2002 hit-and-run case: Prosecution's case against Salman was 'weak', rules HC
While giving Bollywood actor Salman Khan benefit of doubt in the 2002 hit-and-run case, the Bombay High Court has observed that the prosecution's case was weak and appreciation of evidence by the trial court was not legal and proper
While giving Bollywood actor Salman Khan benefit of doubt in the 2002 hit-and-run case, the Bombay High Court has observed that the prosecution's case was weak and appreciation of evidence by the trial court was not legal and proper.
"....in the considered view of this court, the appreciation of the evidence as is done by the trial court in the present matter is not proper and legal as per the settled principles of criminal jurisprudence," Justice A R Joshi said in the 350-page judgement which was uploaded on the High Court website on Wednesday night.
The judgement was orally pronounced in the court on December 10. The actor was present in the court when the operative part of the verdict was read out. "In this case, considering the various weaknesses in the case of the prosecution, various shortcomings such as non-examination of necessary and appropriate witnesses, the omissions and contradictions in the evidence of the injured witnesses which go to the root of the matter, definitely a doubt has arisen as to the involvement of the appellant for the offences with which he was charged," the judge said.
On the basis of this type of evidence, the appellant cannot be convicted though the apparent perception might be different as appearing in the mind of a common man, Justice Joshi, who retires on December 21, remarked. "...this is not a case in which prosecution has successfully established its case for all the charges," says the judgement.
On May 6 this year, Additional Sessions judge D W Deshpande had held Khan guilty on all counts including culpable homicide not amounting to murder and sentenced him to five years' rigorous imprisonment. The High Court overturned the lower court judgement completely by acquitting Salman of all the charges. Though the investigation might be impartial, it was conducted in a careless and faulty manner with scant regard to the established procedure laid down in law, particularly the procedure required for establishing a chain of evidence when the case is based on biological evidence, the court said.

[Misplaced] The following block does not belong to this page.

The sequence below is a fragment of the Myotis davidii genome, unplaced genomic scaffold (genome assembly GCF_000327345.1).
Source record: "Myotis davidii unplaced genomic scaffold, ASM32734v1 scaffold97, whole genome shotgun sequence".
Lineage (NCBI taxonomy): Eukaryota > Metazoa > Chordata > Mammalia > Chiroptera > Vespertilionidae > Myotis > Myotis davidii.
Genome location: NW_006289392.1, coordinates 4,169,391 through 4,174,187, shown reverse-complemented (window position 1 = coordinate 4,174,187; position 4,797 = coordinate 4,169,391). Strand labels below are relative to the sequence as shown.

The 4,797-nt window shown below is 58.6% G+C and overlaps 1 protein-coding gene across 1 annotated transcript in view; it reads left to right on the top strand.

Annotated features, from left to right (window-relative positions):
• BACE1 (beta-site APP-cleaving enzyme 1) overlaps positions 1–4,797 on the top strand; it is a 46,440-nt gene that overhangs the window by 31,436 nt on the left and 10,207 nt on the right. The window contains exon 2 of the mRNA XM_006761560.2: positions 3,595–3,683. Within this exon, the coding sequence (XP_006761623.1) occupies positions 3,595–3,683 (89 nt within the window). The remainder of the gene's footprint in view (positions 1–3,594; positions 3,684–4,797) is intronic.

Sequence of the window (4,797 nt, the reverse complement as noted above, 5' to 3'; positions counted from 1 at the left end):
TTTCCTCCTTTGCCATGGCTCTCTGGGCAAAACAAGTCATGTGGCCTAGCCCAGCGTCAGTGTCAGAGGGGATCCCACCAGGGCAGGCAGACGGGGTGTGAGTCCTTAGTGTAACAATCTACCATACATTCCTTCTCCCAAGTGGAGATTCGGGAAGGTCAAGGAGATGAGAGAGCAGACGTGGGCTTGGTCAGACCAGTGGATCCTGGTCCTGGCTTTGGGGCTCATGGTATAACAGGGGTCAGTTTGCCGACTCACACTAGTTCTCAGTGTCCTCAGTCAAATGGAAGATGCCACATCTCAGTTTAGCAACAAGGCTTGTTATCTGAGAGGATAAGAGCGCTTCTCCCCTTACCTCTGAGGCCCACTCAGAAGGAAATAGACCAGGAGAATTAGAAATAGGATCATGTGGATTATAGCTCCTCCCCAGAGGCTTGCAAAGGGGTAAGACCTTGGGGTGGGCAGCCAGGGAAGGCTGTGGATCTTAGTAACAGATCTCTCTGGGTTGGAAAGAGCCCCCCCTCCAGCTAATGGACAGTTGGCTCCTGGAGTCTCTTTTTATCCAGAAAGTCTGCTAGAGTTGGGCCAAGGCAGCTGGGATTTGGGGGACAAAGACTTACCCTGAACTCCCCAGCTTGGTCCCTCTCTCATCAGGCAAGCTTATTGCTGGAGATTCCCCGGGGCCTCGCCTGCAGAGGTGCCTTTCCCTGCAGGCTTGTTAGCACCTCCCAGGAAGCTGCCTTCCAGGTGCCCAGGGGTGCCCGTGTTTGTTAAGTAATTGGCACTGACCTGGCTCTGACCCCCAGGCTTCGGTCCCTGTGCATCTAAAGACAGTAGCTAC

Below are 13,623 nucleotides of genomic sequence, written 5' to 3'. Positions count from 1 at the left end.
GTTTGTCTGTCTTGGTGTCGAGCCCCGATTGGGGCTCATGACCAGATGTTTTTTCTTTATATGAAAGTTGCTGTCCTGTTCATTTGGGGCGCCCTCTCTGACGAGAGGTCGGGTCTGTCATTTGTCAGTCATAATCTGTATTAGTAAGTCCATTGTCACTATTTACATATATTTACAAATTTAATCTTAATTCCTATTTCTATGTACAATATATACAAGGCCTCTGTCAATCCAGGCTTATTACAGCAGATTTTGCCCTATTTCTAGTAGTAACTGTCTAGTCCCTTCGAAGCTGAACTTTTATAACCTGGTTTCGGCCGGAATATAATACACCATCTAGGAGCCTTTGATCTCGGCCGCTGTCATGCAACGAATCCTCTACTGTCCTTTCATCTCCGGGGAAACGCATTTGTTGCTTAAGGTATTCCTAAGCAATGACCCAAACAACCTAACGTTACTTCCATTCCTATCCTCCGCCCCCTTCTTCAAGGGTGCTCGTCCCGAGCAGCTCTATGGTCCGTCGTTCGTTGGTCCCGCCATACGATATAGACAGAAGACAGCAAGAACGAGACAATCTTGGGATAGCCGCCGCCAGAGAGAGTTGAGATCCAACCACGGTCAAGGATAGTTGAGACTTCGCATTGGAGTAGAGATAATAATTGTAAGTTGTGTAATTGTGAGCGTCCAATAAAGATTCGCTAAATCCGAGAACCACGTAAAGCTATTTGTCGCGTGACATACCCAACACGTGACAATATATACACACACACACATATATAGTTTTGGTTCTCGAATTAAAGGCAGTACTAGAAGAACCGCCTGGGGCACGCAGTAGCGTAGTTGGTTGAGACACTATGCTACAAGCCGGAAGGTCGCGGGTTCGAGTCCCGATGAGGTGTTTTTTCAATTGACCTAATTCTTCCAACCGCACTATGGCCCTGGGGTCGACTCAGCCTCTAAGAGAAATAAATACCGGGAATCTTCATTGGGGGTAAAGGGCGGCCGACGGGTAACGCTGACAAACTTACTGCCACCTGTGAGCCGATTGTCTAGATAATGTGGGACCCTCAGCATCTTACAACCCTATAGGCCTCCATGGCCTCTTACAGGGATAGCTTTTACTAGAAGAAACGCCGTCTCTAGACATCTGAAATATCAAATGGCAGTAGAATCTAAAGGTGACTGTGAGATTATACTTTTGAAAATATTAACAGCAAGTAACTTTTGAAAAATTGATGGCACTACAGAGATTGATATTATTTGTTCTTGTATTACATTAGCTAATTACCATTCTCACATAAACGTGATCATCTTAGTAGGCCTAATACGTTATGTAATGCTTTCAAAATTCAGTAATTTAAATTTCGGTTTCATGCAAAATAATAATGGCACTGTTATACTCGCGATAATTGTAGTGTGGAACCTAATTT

The investigation was so conducted as to loosen the prosecution case, the judge said. "It can be said without giving all the details that the trial court had erred in accepting the bills (of the hotel visited by Salman before the mishap) which were recovered without there being any panchnama and the bills altogether saddled with fabrication," said the judge.
"Secondly, evidence of Ravindra Patil (eye-witness and police bodyguard of Salman at the relevant time) was not marshaled properly and thirdly evidence to establish biological chain regarding alcohol consumption is not appreciated as per the mandate of law," the judge said.
"As such, consequently, it must be said that this is not a case in which the prosecution has successfully established its case for all the charges," Justice Joshi said. The HC also held that Patil's statement, recorded by a magistrate earlier, was inadmissible as evidence before the sessions court. "Various improvements were brought on record (by Ravindra Patil) and these were on the vital aspects firstly as to the drunkenness, secondly as to the witness cautioning the accused (Salman) to lower the speed and initially (Patil) asking the accused whether he will drive the car," the judge noted.
These improvements, brought on record during the cross-examination, had a bearing on the prosecution's case that Salman was drunk at the time, the High Court said. "Even in the first information report (lodged by Patil) there is no whisper as to the appellant/accused of being drunk during the incident. The entire FIR is regarding driving by the appellant and the speed of the car (being) 90¿100 kms per hour," said the judge.
The HC noted that Patil had named Salman's driver Ashok Singh in his evidence. Also, the investigating officer had admitted that Singh had come to police station after the mishap but his (Singh's) statement was not recorded. Singh had appeared as the defence witness in the trial court and said he was driving the car and not Salman. However, the trial court did not accept his version saying he had come to the court 13 years after the mishap.
The HC, however, held that Singh had come before the court at an appropriate stage of the trial.
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